The SuperCinema 3D Array is a 3-channel speaker with each L/C/R channel featuring a Heil-type HVFR (high velocity folded ribbon) tweeter and two 4.5-inch MVPP mid/bass drivers. More importantly, the 3D Array also incorporates interaural crosstalk cancellation technology—technology that Sandy Gross helped pioneer back at Polk Audio, further refined at Definitive Technology, and is now applying in GoldenEar’s SuperCinema 3D Array. The upshot is that the 3D Array, which is only 49 inches wide, can produce unusually wide and coherent soundstages, sometimes creating the uncanny illusion of precisely focused sound source that emanate from far to the left or righthand side of the array.
In a sense, GoldenEar has tried a less-is-more approach, here, in the interest of sound quality. The SuperCinema 3D Array does not attempt to provide a self-powered solution, nor does it attempt to re-create surround-channel information. Instead, it strives to provide three shockingly good-sounding front channels—a mission it accomplishes with real refinement and grace. If asked to recommend a soundbar likely to please finicky, hypercritical audiophiles, this one would be my hands down choice. It’s that good.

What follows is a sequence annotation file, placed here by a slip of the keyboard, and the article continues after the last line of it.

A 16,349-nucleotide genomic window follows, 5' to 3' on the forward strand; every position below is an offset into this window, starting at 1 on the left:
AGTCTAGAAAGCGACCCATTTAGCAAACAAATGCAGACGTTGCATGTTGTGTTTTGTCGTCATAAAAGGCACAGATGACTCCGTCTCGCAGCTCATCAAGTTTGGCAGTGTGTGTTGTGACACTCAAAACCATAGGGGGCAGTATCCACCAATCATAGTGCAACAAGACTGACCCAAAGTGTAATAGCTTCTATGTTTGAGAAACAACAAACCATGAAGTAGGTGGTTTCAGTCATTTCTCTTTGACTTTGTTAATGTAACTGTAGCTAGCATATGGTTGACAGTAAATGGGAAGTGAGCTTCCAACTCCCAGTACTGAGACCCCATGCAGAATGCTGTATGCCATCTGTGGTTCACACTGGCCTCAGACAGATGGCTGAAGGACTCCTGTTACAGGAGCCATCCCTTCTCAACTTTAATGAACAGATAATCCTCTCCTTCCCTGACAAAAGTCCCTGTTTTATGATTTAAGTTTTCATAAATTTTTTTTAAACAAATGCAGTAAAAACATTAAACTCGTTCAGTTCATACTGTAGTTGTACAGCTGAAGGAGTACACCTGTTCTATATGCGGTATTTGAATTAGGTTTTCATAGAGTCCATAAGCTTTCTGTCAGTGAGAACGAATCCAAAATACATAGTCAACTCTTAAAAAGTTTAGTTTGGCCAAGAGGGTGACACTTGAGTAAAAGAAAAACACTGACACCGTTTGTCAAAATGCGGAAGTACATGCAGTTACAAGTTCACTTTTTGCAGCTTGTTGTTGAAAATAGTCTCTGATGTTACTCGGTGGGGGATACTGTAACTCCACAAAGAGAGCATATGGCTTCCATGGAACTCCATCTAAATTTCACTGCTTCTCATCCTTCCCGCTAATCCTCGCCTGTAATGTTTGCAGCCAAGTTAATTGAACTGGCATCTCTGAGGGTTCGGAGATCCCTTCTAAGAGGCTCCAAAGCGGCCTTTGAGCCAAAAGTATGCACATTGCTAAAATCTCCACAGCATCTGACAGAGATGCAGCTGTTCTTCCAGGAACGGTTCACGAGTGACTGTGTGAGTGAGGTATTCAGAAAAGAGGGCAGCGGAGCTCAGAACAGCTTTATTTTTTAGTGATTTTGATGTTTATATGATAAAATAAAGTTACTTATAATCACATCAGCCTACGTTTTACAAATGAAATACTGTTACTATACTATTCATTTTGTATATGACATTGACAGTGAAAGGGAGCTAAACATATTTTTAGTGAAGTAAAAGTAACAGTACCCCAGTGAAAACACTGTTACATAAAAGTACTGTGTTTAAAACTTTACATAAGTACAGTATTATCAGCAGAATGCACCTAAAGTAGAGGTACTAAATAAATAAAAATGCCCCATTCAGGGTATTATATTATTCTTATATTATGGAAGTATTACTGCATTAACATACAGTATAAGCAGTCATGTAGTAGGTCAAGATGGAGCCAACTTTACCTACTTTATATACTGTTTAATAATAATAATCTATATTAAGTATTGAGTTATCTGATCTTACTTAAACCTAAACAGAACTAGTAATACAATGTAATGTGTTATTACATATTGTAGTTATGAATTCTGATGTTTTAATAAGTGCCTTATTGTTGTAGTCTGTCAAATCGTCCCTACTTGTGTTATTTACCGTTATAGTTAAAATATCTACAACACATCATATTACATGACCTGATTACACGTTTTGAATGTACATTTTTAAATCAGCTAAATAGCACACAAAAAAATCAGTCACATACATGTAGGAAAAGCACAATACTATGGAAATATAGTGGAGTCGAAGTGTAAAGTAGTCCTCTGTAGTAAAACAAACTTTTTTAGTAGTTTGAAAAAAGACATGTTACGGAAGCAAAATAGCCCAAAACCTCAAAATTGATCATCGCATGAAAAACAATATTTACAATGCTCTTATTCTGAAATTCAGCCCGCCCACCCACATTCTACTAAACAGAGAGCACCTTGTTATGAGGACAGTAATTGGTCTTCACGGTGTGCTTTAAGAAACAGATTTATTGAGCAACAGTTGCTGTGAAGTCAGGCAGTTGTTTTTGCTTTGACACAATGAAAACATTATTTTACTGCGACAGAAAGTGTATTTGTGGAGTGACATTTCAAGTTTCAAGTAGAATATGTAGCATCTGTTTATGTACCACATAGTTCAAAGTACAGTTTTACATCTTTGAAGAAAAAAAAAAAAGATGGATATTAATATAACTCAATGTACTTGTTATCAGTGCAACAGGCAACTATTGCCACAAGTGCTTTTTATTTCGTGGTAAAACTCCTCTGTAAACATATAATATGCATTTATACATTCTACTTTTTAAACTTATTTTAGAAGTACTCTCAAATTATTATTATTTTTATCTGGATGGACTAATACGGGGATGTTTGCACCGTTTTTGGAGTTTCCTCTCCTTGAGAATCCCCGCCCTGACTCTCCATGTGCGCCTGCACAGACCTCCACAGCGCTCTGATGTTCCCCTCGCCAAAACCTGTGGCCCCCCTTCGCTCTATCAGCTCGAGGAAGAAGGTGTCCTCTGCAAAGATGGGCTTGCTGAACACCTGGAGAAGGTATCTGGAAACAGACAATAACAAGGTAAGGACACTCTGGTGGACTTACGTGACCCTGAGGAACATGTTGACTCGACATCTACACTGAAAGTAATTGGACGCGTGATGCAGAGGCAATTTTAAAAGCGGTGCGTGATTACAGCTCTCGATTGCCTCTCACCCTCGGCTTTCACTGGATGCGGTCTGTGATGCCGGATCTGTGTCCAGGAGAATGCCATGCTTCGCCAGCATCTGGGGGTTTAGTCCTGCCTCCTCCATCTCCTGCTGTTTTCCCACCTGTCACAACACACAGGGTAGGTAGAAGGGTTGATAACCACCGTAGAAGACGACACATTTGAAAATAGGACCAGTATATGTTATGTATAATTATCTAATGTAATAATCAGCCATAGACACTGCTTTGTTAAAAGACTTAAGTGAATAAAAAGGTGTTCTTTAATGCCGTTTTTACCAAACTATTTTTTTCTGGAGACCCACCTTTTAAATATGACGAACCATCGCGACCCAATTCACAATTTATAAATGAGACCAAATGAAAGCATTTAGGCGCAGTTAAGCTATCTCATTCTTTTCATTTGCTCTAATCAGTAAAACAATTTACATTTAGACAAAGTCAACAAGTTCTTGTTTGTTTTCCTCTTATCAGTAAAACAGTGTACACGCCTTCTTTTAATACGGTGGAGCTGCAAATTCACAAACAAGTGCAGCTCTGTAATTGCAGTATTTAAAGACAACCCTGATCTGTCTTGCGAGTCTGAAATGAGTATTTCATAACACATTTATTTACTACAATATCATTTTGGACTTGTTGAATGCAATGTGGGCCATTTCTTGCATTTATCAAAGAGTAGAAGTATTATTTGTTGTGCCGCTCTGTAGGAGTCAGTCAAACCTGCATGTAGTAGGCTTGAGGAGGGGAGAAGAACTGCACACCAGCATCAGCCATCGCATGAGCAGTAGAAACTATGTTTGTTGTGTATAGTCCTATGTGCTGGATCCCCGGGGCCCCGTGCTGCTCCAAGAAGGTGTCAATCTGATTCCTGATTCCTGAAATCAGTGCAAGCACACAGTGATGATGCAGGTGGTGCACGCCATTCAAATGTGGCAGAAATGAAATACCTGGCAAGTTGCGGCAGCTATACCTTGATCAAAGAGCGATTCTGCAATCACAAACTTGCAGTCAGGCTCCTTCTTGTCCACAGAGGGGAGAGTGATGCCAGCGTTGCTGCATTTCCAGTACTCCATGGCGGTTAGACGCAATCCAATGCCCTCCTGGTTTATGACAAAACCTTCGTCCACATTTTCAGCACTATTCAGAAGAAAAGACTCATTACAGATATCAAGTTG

Integra was showing its full line at CEDIA 2012, but the highlight had to be the impressive, hyper full-featured DTR-70.4 A/V Network receiver ($2800). The 11.1-channel receiver provides full 11.1-channel support for DTS Neo:X, plus support for Audyssey DSX and Dolby Pro Logic IIz. Interestingly, the DT-70.4 can stream high-resolution 192/24 audio both via the network and USB, while a front-panel MHL-enable HDMI port can, says Integra, “stream video from Android devices and Roku’s new Streaming Stick, with other devices on the technology horizon.” What is more, the DTR 70.4 provides Zone 2 HDMI support. The receiver is offered with an optional DMI-40.4 iDevice dock ($250).